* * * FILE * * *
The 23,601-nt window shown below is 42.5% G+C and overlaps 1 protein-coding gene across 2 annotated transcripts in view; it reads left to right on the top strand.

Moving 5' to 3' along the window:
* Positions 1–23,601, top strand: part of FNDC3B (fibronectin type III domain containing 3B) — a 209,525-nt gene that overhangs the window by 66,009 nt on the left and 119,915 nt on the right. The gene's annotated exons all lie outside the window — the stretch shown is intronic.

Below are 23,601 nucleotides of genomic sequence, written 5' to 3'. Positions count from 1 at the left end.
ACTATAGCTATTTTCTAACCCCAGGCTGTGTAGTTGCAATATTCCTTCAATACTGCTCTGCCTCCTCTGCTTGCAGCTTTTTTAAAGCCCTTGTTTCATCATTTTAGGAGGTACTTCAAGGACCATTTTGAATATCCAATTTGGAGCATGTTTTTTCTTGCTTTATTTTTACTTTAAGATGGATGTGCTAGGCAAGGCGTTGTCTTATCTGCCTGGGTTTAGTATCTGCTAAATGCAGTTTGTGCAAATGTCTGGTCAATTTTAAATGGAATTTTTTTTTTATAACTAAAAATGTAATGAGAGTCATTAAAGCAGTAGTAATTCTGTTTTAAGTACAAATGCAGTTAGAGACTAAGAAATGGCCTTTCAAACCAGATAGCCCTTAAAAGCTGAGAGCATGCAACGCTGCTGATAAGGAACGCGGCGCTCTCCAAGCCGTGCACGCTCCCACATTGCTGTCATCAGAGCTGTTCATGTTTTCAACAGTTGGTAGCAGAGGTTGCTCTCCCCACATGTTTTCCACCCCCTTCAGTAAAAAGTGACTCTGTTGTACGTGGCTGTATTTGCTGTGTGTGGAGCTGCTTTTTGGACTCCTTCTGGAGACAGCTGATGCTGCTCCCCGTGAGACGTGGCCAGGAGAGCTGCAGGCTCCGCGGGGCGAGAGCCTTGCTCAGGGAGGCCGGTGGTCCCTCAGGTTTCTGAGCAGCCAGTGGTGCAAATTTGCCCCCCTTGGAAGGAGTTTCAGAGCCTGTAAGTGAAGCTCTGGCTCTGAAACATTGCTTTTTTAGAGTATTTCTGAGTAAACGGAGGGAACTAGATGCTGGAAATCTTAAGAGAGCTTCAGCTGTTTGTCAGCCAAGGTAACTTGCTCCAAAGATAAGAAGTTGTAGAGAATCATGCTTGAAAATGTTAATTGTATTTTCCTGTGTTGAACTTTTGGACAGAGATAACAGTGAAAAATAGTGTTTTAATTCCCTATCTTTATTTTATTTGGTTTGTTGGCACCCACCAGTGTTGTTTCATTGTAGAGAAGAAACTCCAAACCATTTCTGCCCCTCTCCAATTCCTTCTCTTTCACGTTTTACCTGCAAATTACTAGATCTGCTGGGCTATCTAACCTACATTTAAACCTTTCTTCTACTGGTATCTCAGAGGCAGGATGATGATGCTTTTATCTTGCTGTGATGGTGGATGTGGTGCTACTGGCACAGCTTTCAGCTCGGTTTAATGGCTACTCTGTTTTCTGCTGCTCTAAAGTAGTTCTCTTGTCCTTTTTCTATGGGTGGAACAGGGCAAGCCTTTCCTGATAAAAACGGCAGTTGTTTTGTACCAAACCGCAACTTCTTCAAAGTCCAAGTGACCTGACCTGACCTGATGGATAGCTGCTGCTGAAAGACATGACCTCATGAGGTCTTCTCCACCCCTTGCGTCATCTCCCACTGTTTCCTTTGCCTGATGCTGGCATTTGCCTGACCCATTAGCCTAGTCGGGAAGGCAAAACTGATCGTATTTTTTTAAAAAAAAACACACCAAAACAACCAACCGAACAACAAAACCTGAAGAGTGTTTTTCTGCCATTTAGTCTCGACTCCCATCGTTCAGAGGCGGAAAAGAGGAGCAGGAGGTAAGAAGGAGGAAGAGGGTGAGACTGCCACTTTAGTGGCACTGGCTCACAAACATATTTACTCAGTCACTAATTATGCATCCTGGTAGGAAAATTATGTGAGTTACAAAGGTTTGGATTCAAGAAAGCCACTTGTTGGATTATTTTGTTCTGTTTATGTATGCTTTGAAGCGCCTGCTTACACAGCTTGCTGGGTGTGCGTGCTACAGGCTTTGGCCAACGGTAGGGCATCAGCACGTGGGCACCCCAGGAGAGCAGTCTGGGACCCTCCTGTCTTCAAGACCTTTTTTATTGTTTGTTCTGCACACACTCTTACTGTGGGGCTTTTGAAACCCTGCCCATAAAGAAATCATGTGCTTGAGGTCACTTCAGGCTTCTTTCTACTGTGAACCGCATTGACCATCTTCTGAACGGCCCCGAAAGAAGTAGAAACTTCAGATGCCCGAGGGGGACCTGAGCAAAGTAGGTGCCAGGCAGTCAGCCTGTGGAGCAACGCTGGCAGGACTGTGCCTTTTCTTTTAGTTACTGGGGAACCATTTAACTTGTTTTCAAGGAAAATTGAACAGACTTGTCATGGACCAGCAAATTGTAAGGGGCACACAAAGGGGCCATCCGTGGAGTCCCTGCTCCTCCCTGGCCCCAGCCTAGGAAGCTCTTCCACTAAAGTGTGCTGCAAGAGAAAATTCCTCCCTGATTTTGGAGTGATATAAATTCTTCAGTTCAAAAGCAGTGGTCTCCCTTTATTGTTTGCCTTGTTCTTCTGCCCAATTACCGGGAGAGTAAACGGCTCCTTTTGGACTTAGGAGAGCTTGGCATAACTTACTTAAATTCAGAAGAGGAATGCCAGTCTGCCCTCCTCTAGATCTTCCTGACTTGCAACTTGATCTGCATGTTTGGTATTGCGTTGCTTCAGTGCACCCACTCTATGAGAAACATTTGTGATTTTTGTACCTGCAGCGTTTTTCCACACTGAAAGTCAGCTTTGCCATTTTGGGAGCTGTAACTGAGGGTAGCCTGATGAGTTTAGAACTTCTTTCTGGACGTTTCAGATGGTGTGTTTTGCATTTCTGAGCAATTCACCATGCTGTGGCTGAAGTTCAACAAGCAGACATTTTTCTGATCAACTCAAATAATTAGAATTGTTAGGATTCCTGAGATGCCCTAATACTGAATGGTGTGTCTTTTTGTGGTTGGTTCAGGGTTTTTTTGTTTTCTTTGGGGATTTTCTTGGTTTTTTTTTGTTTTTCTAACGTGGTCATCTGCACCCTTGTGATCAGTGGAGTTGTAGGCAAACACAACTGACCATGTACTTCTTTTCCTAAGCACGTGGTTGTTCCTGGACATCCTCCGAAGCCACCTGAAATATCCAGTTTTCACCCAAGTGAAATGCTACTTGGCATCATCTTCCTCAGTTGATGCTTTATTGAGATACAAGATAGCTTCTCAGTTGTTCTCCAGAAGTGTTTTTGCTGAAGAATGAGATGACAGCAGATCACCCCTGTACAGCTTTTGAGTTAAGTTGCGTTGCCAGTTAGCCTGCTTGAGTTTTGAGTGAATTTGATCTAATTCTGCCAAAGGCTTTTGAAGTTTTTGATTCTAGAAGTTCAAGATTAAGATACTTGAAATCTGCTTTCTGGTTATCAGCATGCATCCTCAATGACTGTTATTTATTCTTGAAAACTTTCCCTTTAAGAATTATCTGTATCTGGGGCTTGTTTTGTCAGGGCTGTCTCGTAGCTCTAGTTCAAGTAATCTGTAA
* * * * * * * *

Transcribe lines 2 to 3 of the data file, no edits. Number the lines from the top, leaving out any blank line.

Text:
Moving 5' to 3' along the window:
* Positions 1–23,601, top strand: part of FNDC3B (fibronectin type III domain containing 3B) — a 209,525-nt gene that overhangs the window by 66,009 nt on the left and 119,915 nt on the right. The gene's annotated exons all lie outside the window — the stretch shown is intronic.